Lesson AAP needs to learn – Part 2

The Aam Aadmi Party and its followers in recent times have been on News Channels and Twitter nearly 24 * 7. They abuse all their opponents be it, other parties, policemen or even critics on twitter or blog posts like this. The AAP Government in Delhi has been highly critical of Bureaucrats and Police with whom they have to work very closely.

After the recent dharna and the Somnath Bharati episode that preceded it, AAP, its supporters and the Media critics in their support have been mouthing the only excuse now available – the past high handedness of Delhi Police. Read below an extract from Sir Roy Bucher’s tribute to Sardar Patel: 

Even although the Congress leaders had been detained in the Fort at Ahmednagar after their arrests in Bombay in August 1942 when I was Major-General in charge of Administration, Southern Army, India, I never met Sardar Patel. By reputation he was to me then a man of stern and uncompromising character. We first met in New Delhi towards the end of 1946. Never having kept a diary I cannot remember the exact month. I had become Officiating General Officer Commanding-in-Chief, Eastern Command, India, and had been summoned to a Conference at General Headquarters lndia.

Mahatma Gandhi invited me to have tea with him, but I was not allowed to accept. However, when Sardar Patel gave me a similar invitation I was permitted to go. So one afternoon I went along to the Sardar’s residence and was shown into his sitting-room. He greeted me with: “As you would not take tea with the Commander-in-Chief of all the Indians, you are going to look at him while you have tea with me,” Thereupon he went out of the room and returned with a large photograph of Mahatma Gandhi in a silver frame which he placed on a table before me. He then said: “You know you really arc a very good hotel-keeper, quite excellent in fact.” I was puzzled and said: “Deputy Prime Minister, surely you cannot be referring to the time when you and your colleagues were detained in Ahmednagar Fort?” The reply came: “lndeed I am and we were never more comfortable as the King’s guests.” I have narrated this at some length because so many people, myself at one time included, thought the Sardar was quite devoid of humour. We were all very wrong.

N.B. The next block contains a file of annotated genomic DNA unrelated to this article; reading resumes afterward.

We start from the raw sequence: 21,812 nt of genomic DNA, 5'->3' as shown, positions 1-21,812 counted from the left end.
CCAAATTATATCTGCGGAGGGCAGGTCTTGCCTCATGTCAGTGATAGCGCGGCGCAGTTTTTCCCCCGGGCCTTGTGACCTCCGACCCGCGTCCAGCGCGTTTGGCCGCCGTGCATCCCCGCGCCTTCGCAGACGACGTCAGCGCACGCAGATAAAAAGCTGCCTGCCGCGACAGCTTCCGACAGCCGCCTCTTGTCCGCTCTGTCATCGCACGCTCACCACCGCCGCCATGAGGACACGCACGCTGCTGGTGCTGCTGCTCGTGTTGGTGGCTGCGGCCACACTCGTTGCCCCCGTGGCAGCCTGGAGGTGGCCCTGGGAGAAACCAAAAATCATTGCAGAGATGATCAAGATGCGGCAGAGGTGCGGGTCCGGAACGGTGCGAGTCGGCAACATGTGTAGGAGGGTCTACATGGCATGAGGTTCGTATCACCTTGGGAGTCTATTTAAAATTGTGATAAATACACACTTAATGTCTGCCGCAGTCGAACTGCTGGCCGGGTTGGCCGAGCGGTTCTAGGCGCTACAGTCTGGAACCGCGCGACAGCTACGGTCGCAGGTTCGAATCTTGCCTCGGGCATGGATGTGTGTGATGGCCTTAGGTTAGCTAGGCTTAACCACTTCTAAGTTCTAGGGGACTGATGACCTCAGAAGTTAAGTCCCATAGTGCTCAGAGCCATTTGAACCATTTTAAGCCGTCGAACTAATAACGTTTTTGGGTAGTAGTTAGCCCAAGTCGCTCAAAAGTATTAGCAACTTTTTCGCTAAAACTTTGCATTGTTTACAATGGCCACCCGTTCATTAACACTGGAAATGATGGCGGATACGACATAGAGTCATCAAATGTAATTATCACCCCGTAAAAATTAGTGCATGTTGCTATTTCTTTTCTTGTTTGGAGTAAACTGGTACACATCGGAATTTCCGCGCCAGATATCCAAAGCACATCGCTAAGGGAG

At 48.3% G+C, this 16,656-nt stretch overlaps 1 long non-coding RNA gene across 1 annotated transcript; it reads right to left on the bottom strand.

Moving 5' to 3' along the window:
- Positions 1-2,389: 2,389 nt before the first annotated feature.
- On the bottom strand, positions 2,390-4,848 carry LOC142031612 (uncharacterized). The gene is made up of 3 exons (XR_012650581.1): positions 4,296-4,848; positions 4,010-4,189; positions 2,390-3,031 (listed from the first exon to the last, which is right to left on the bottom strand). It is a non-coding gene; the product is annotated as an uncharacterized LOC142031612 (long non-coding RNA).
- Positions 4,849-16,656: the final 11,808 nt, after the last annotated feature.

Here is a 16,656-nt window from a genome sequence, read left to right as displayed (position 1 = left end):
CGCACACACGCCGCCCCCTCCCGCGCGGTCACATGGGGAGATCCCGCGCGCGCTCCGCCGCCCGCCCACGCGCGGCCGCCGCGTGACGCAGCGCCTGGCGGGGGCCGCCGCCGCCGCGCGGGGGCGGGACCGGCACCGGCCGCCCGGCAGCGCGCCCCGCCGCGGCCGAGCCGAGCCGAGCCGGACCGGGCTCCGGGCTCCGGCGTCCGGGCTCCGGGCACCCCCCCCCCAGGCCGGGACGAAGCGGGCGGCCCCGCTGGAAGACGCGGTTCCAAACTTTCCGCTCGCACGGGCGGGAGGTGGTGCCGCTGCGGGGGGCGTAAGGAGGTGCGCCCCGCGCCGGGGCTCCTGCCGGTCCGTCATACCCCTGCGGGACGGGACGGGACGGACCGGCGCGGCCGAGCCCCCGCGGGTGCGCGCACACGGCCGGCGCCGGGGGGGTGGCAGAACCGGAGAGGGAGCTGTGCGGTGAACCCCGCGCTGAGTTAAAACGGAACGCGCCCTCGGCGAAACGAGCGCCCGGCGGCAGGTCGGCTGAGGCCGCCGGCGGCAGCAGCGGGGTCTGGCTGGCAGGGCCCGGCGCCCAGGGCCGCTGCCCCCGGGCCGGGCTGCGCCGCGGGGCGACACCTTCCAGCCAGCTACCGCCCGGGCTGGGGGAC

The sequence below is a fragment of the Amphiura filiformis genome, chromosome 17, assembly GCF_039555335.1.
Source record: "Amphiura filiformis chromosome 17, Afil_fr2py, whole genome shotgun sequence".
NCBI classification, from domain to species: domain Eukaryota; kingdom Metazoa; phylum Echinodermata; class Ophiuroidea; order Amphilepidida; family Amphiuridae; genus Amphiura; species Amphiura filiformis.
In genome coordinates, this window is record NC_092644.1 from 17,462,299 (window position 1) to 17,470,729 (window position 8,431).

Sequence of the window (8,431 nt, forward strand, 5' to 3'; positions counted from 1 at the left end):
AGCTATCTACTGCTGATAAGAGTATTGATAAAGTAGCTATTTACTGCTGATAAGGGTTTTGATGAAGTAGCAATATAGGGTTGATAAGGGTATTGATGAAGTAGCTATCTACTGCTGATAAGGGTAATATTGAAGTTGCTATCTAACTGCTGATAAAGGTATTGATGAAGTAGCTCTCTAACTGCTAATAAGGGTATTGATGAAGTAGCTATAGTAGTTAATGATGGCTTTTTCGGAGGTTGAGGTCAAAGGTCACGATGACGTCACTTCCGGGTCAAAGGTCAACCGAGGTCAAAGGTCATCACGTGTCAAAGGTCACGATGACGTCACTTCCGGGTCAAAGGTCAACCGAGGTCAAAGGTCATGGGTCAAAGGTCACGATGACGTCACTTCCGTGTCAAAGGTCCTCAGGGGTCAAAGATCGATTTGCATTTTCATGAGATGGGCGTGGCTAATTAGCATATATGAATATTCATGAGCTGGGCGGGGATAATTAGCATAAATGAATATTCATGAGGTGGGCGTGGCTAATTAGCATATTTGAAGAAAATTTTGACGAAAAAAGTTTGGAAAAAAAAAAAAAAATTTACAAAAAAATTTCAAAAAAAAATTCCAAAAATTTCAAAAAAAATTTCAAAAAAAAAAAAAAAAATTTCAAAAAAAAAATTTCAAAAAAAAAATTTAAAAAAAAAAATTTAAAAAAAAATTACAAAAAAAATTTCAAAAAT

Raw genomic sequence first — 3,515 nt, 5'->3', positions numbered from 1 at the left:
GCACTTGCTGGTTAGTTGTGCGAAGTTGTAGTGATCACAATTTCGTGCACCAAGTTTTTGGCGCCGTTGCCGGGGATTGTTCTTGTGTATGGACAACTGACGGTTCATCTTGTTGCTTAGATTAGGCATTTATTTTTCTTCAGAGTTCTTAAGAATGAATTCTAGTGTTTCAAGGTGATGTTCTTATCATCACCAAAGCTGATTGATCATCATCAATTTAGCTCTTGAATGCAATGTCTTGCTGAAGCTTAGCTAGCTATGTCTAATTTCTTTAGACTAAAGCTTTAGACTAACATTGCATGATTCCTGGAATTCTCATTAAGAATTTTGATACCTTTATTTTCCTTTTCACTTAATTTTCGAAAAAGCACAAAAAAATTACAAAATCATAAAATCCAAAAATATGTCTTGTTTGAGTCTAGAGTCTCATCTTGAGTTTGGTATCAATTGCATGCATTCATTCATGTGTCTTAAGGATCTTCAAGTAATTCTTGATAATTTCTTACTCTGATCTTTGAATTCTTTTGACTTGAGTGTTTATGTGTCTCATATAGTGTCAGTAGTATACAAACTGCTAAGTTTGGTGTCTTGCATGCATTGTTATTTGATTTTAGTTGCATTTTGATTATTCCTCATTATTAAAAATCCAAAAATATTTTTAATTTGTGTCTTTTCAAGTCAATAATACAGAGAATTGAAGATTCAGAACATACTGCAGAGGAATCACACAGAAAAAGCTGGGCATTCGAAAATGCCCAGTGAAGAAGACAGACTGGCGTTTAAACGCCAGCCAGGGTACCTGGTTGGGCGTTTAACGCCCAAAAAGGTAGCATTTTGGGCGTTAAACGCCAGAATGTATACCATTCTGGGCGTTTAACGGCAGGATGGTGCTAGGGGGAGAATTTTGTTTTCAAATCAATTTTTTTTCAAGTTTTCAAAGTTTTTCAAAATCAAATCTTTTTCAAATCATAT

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I began this tribute with the descripiton of a tea party, and I end with that of another one. The second took place in my house at 3 York Place, New Delhi. Those present were, my wife, the Governor-General of India, Mr Rajagopalachari, and his daughter, Sardar Patel and his daughter. It really was quite a hilarious affair, and my distinguished guests would do nothing except compare the various cells which they had occupied in different prisons during times of restraint imposed upon them by the Government of India. All this was done with the utmost good humour and I wondered to myself, had I “enjoyed the King’s hospitality” for so long, whether or not my reactions would have been so tolerant?

 

One last word. I do not know why but the Sardar always reminded me of the pictures of Roman Emperors in History Books. There was something rock-like in his appearance and demeanour which bred confidence in him to an extraordinary degree. I was very fond of him and wished he could have spared himself more. He died from overwork really.

 

The Aam Aadmi Party has this habit of saying Gandhiji was an Anarchist. They would do well to realise that Gandhiji or any other freedom fighter honestly faced the consequences of their actions of anarchy. Every Disobedience movement resulted in an arrest and  “enjoyment of king’s hospitality.” They not only went through the hospitality cheerfully but also bore no ill will towards the British Officers. Even Gen Dyer was treated better by Congressmen than what AAP is willing to treat its fellow countrymen. 

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